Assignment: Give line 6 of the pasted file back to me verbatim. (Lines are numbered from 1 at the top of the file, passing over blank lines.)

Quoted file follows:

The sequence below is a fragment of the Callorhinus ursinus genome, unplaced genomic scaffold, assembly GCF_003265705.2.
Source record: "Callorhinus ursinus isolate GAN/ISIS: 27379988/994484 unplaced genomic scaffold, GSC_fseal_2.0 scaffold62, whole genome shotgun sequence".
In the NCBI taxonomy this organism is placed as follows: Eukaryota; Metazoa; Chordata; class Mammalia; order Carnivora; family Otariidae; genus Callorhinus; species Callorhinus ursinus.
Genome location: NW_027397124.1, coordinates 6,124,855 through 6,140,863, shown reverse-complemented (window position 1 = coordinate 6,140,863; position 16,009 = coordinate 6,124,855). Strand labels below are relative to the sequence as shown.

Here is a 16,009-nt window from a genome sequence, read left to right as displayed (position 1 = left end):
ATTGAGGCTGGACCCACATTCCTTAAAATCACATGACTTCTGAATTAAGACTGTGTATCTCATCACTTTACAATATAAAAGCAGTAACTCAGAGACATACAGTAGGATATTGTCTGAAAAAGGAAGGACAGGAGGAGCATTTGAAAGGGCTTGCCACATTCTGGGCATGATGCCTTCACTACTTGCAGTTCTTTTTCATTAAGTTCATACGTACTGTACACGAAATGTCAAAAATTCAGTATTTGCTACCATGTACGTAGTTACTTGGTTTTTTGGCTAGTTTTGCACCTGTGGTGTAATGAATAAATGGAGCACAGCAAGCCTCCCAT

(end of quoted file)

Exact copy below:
ATTGAGGCTGGACCCACATTCCTTAAAATCACATGACTTCTGAATTAAGACTGTGTATCTCATCACTTTACAATATAAAAGCAGTAACTCAGAGACATACAGTAGGATATTGTCTGAAAAAGGAAGGACAGGAGGAGCATTTGAAAGGGCTTGCCACATTCTGGGCATGATGCCTTCACTACTTGCAGTTCTTTTTCATTAAGTTCATACGTACTGTACACGAAATGTCAAAAATTCAGTATTTGCTACCATGTACGTAGTTACTTGGTTTTTTGGCTAGTTTTGCACCTGTGGTGTAATGAATAAATGGAGCACAGCAAGCCTCCCAT